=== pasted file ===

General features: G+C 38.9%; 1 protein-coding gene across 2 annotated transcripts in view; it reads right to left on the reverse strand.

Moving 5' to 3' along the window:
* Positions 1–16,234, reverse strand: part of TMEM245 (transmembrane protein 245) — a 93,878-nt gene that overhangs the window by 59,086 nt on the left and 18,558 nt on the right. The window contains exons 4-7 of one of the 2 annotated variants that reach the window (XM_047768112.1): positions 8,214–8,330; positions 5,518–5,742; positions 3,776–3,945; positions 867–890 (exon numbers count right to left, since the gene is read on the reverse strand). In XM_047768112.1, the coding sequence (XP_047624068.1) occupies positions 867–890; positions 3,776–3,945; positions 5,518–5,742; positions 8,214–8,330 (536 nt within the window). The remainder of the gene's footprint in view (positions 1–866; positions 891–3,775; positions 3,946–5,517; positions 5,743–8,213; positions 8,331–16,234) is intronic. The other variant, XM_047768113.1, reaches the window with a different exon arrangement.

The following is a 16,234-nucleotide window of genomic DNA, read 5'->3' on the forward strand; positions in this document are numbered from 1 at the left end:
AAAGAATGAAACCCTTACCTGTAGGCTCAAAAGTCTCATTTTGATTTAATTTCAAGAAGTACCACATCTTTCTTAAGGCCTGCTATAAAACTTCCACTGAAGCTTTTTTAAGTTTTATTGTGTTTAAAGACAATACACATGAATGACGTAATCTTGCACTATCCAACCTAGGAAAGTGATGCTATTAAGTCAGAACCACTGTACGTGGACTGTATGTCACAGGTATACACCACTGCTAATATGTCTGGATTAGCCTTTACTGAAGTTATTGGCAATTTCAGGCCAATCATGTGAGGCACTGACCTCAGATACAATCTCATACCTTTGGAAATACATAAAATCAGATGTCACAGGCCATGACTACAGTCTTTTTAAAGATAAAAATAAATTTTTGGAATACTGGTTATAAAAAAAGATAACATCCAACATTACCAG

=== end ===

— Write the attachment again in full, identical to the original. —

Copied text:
General features: G+C 38.9%; 1 protein-coding gene across 2 annotated transcripts in view; it reads right to left on the reverse strand.

Moving 5' to 3' along the window:
* Positions 1–16,234, reverse strand: part of TMEM245 (transmembrane protein 245) — a 93,878-nt gene that overhangs the window by 59,086 nt on the left and 18,558 nt on the right. The window contains exons 4-7 of one of the 2 annotated variants that reach the window (XM_047768112.1): positions 8,214–8,330; positions 5,518–5,742; positions 3,776–3,945; positions 867–890 (exon numbers count right to left, since the gene is read on the reverse strand). In XM_047768112.1, the coding sequence (XP_047624068.1) occupies positions 867–890; positions 3,776–3,945; positions 5,518–5,742; positions 8,214–8,330 (536 nt within the window). The remainder of the gene's footprint in view (positions 1–866; positions 891–3,775; positions 3,946–5,517; positions 5,743–8,213; positions 8,331–16,234) is intronic. The other variant, XM_047768113.1, reaches the window with a different exon arrangement.

The following is a 16,234-nucleotide window of genomic DNA, read 5'->3' on the forward strand; positions in this document are numbered from 1 at the left end:
AAAGAATGAAACCCTTACCTGTAGGCTCAAAAGTCTCATTTTGATTTAATTTCAAGAAGTACCACATCTTTCTTAAGGCCTGCTATAAAACTTCCACTGAAGCTTTTTTAAGTTTTATTGTGTTTAAAGACAATACACATGAATGACGTAATCTTGCACTATCCAACCTAGGAAAGTGATGCTATTAAGTCAGAACCACTGTACGTGGACTGTATGTCACAGGTATACACCACTGCTAATATGTCTGGATTAGCCTTTACTGAAGTTATTGGCAATTTCAGGCCAATCATGTGAGGCACTGACCTCAGATACAATCTCATACCTTTGGAAATACATAAAATCAGATGTCACAGGCCATGACTACAGTCTTTTTAAAGATAAAAATAAATTTTTGGAATACTGGTTATAAAAAAAGATAACATCCAACATTACCAG